Sunday, October 20, 2013

Public Service Announcement

Yesterday into this morning, I had an experience for the second time in the last 5 years:
fever, chills and body aches, coming on rapidly, which subsequently went away with no further ill effects within a day.

Being a health care professional, getting an annual flu shot has become a non-optional event, and this is thus the second time I can attest that this year's shot works, as evidenced by someone giving me one of this year's strains, my immune system kicking in, and the total disappearance of symptoms within a day.

There are two vaccines out this year: a tri-valent and a quadra-valent brew, hopefully good against three and four possible strains, respectively. (I got the tri-valent recipe.) Every year the flu virus mutates, and the CDC et al try to guess which way the prevalent strains will jump, and then concocting, for example, a vaccine that'll kill African B, Asian Q, and European X (all pulled out of thin air to illustrate the point) strains. Some years they hit nothing, some one, occasionally two, and rarely all three prevalent strains.

But I can tell you three things this morning:
1) School is in session, so it's flu season. There's nothing like millions of children sharing their cooties by sticking their fingers into each others' mouths to breed and propagate the annual epidemic when they bring it home each day.
2) At least one (or more) of this year's virus(es) are covered by this year's shot, based on my personal anecdotal evidence.
3) Flu shots work. If you're anti-vaccination, I'll talk with you when you show me Jenny McCarthy's Ph.D. in biochemistry. Otherwise you're a lunatic Luddite, and deserve a week or two's misery.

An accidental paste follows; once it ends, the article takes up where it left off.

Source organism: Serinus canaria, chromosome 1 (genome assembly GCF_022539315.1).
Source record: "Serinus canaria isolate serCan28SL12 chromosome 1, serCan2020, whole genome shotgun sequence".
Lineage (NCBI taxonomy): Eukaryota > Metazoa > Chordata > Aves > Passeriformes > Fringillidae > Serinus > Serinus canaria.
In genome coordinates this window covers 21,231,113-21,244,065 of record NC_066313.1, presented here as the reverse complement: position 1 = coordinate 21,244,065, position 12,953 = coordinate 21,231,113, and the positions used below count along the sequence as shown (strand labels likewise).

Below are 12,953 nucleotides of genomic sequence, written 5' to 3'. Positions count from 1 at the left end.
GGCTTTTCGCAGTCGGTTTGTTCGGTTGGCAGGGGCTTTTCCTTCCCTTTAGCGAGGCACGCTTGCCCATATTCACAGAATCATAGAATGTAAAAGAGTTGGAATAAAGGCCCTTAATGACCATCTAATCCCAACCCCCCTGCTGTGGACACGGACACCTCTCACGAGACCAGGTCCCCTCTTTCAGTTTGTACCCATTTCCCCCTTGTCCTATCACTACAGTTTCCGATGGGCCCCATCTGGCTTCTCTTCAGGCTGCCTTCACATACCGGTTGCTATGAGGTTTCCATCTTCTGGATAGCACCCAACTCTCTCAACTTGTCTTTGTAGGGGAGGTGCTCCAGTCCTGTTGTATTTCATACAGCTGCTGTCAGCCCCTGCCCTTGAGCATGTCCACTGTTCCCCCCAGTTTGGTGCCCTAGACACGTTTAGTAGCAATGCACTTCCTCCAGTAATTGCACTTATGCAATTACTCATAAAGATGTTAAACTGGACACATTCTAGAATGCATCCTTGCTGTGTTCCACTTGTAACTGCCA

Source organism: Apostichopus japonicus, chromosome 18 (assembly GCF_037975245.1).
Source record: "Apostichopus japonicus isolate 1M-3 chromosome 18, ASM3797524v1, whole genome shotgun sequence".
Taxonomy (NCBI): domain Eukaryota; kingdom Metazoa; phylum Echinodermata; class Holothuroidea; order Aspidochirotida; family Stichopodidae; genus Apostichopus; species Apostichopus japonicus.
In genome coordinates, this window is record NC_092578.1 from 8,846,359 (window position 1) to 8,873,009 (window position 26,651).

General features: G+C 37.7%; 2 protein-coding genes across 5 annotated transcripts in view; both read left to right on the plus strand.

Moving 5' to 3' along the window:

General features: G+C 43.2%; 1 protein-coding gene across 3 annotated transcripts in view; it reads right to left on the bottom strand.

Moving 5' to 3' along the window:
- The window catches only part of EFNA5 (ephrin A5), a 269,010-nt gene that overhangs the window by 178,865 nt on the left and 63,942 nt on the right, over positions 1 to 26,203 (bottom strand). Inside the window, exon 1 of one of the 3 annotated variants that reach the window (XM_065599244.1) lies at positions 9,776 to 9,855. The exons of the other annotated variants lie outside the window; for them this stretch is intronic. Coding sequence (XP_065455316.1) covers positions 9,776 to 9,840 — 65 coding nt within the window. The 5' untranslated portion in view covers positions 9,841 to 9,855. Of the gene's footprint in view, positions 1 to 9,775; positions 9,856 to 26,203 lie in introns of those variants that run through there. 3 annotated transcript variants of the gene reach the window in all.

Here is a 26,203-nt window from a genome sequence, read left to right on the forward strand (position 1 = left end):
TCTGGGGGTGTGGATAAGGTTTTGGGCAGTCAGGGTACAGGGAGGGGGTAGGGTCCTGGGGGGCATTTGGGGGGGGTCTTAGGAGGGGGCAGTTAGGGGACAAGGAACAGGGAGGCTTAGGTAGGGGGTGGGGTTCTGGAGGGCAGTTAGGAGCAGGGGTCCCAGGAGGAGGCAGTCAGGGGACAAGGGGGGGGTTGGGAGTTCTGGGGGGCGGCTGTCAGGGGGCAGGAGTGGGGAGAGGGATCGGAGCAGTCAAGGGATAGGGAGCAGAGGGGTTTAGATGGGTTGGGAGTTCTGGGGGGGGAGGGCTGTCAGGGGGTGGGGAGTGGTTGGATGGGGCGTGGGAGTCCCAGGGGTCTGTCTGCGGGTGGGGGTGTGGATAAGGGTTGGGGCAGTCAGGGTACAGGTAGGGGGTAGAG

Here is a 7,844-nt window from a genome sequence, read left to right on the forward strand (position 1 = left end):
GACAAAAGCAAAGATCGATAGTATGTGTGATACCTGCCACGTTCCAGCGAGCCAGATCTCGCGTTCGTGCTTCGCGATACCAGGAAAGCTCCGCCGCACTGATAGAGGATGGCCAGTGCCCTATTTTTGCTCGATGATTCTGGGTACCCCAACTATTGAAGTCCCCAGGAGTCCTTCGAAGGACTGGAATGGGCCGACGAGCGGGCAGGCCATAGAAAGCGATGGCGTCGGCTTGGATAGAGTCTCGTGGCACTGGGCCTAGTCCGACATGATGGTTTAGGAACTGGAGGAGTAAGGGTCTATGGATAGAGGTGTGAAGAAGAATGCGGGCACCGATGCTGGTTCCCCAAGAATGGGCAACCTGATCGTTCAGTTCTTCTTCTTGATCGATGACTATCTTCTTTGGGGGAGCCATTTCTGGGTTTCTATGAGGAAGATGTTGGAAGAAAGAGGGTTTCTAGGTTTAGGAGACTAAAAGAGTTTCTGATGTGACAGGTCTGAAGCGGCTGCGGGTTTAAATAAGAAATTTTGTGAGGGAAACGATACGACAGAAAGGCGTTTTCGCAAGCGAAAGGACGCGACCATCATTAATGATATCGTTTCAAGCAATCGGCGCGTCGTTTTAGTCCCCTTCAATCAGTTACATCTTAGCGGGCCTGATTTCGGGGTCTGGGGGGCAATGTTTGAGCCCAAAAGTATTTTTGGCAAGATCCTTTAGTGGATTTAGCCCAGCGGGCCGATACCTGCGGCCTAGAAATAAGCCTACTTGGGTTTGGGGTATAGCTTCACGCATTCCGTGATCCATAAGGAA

Get your flu shot.


Anonymous said...

Yeah, but I know someone that their specialist blames their first flu shot ever to have kicked off their immune response to the point that they now have RA. Lemme see, seasonal flu or life long RA, choices, choices. Their are many risks involved in vaccines. Your anecdotal commentary is just another testimonial and they are like opinions. You were in the military, so you know what I'm saying.

Aesop said...

There's always an infinitesimal risk in anything you do, including doing nothing.

The friend's doctor's opinion is also third-hand anecdota, and worth about as much. If he had actual evidence, he'd publish, and get a Nobel Prize in Medicine.

If someone is just looking for something to justify their biases, reasons are superfluous.

If they're looking at statistical science, flu shots good, Jenny McCarthy bad.

In the end, the only one who suffers by not getting the shot is you (and everyone else you infect), and it's a free country.